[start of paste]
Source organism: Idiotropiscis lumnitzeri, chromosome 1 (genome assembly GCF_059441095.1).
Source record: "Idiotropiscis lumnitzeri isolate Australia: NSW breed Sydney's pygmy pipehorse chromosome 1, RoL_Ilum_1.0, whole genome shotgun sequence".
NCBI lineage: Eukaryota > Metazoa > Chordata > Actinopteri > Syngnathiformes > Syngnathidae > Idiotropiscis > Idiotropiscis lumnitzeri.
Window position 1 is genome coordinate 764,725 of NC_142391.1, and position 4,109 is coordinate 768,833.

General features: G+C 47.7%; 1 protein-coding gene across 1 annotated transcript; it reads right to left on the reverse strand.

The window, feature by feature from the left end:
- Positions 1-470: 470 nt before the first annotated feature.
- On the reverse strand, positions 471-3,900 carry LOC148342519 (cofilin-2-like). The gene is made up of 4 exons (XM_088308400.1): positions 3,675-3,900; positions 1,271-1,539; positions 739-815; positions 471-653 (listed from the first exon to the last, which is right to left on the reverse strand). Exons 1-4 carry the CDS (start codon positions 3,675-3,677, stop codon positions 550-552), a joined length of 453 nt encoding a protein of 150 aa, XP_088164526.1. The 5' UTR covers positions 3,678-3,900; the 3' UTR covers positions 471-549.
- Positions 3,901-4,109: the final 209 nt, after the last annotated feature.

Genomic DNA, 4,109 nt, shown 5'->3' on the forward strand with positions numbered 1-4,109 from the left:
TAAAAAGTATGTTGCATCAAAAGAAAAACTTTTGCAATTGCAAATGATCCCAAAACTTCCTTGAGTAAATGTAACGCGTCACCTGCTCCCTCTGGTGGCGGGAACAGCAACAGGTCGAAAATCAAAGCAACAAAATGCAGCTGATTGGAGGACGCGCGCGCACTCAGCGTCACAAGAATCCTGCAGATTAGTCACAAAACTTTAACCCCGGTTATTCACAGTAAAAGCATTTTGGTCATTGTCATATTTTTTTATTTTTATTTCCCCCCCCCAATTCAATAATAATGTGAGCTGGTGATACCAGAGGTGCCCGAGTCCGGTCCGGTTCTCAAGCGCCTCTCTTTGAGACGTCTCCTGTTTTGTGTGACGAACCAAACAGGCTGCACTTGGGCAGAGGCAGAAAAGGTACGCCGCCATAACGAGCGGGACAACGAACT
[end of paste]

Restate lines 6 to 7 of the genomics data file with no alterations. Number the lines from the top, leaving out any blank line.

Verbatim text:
The window, feature by feature from the left end:
- Positions 1-470: 470 nt before the first annotated feature.